- Organize some photos. Come on, you know you have some photos that need to be organized, whether in print form or on your computer. How about picking out a few and placing an order for some prints?
- Journal. Have a layout in mind you want to do soon? How about working on the journaling now? You’d have it ready to go the next time you do have time to sit and scrap for awhile. For me, I really need to journal about my kids. I try to do this every six months or so. With Gabe’s birthday earlier this week, I should write a “Gabe at 9″ list. One of these days I’ll get around to scrapping it!
- Browse the Web. There are tons of websites out there that can inspire you! Try your favorite magazine site or your favorite designer’s site if you need a place to start. (Don’t have a favorite designer? Try jessicasprague.com, aliedwards.com, cathyzielske.com and beckyhiggins.com for starters.) Better yet, check out the list of blog sites listed in the right column or in this post to find some of the newest digital scrapbooking product designers!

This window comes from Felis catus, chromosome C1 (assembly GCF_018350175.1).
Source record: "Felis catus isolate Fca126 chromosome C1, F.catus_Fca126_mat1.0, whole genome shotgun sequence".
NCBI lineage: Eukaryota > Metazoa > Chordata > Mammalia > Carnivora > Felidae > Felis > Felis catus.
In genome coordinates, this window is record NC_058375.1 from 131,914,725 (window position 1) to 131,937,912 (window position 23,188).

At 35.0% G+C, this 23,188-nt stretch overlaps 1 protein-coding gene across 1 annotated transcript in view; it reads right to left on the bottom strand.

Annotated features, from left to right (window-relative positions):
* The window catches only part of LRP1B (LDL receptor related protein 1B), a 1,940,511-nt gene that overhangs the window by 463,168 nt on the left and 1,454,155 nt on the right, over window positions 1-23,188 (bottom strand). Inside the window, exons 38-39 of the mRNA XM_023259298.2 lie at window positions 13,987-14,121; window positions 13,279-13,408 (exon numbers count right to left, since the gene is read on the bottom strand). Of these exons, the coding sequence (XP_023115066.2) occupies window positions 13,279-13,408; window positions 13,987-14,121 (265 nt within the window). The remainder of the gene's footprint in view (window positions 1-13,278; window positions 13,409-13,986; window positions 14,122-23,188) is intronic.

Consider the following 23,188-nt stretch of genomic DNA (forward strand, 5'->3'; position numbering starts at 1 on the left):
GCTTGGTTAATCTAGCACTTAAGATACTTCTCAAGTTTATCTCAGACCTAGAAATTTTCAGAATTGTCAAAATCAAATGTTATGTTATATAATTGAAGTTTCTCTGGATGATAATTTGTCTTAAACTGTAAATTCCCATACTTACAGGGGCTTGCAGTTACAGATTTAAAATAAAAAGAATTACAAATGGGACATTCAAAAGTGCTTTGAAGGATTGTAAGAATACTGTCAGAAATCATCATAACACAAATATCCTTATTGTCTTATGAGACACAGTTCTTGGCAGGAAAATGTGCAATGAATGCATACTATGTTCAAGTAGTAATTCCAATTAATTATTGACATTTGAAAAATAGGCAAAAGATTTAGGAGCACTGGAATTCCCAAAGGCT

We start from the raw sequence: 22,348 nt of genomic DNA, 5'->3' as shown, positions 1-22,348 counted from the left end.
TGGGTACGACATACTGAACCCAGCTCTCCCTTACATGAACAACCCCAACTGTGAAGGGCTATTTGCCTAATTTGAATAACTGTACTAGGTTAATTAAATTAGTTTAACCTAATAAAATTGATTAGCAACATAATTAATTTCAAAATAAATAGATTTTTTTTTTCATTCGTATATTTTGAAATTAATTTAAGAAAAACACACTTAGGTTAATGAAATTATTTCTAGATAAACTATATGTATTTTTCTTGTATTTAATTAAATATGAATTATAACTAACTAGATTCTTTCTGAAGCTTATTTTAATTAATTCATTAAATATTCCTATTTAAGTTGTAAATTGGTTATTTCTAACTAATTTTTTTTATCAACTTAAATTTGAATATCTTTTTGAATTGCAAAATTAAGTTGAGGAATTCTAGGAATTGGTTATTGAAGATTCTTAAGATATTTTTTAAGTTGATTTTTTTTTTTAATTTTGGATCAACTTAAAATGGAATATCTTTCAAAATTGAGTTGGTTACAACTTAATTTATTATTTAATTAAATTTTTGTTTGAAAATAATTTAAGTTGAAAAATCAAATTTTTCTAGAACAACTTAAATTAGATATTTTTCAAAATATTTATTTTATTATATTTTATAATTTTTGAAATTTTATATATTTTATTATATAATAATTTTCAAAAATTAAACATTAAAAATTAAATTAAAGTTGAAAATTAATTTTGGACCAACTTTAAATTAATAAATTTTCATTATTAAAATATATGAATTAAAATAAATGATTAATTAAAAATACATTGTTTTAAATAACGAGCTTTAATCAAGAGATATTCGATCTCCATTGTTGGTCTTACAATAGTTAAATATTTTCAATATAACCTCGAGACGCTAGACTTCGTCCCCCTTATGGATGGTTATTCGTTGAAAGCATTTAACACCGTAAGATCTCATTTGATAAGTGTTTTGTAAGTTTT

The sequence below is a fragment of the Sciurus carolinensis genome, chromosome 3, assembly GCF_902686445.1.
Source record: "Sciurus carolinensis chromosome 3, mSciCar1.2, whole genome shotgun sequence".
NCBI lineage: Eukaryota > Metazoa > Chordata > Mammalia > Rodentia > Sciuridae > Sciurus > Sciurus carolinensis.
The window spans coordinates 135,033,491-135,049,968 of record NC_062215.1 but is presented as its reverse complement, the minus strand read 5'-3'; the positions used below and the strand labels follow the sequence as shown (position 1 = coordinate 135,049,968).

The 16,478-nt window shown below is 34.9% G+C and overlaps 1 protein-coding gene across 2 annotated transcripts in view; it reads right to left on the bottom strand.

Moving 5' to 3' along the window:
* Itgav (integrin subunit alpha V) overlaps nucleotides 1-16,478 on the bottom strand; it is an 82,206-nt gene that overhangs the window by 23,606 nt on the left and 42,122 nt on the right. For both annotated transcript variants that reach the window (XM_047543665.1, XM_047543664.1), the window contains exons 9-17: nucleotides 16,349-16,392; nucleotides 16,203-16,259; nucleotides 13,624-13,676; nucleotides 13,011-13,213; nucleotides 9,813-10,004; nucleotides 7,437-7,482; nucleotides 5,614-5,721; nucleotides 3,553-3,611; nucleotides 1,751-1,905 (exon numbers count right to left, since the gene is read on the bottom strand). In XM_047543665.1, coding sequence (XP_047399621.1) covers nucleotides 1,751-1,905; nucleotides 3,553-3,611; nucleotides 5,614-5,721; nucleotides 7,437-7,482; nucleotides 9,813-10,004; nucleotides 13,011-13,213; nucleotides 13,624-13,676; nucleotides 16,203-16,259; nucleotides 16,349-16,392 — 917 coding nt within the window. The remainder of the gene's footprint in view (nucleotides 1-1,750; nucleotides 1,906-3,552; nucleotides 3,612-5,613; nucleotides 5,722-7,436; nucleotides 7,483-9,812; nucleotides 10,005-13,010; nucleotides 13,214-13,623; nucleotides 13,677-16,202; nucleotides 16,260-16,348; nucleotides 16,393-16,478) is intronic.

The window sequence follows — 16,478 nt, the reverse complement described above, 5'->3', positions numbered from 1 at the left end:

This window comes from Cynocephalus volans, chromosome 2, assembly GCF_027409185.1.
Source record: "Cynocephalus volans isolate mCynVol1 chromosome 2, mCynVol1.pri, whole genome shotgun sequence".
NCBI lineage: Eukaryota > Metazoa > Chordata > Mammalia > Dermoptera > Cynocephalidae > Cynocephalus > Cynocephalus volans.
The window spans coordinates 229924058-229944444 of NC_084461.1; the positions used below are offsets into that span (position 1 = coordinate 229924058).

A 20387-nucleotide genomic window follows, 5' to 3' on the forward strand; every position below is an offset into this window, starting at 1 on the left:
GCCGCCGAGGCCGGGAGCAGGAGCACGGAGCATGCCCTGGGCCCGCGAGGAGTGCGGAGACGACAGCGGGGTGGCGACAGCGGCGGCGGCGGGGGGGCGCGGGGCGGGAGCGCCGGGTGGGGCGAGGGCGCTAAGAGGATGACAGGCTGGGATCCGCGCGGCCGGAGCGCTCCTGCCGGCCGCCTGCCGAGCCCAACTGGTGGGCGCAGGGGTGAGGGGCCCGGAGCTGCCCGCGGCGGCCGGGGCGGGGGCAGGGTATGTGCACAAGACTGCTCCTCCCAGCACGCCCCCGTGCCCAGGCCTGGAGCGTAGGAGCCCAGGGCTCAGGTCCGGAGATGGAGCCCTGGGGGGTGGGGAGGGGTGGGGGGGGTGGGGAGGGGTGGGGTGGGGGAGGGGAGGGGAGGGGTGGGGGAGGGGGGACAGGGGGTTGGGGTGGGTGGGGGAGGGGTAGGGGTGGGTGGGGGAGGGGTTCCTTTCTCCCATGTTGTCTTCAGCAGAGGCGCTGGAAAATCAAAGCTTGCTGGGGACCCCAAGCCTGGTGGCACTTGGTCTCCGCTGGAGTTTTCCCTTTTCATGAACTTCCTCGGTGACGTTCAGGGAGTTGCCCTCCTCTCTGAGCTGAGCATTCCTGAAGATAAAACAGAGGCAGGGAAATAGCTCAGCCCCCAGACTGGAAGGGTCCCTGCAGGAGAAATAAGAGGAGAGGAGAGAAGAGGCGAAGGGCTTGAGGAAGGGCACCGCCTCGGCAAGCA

- Buy something that inspires you! For me, purchasing new product will get me in the mood to scrapbook every time! If you’re a paper scrapper, visit your local scrapbook store or browse around online (try archiversannex.com for starters), or visit the shops of some digital designers for some versatile products! Digital products printed on your home computer can multiply your scrapbook stash without taking up any extra space. Just print when you’re ready to use them! If you’re a digital scrapbooker, there are TONS of sites out there that can get you scrapping in no time. (And for starters, might I suggest you check out this kit right here? It is on sale, after all! )
Whatever you do today, enjoy yourself! And for all of you moms out there, have a very happy Mother’s Day tomorrow!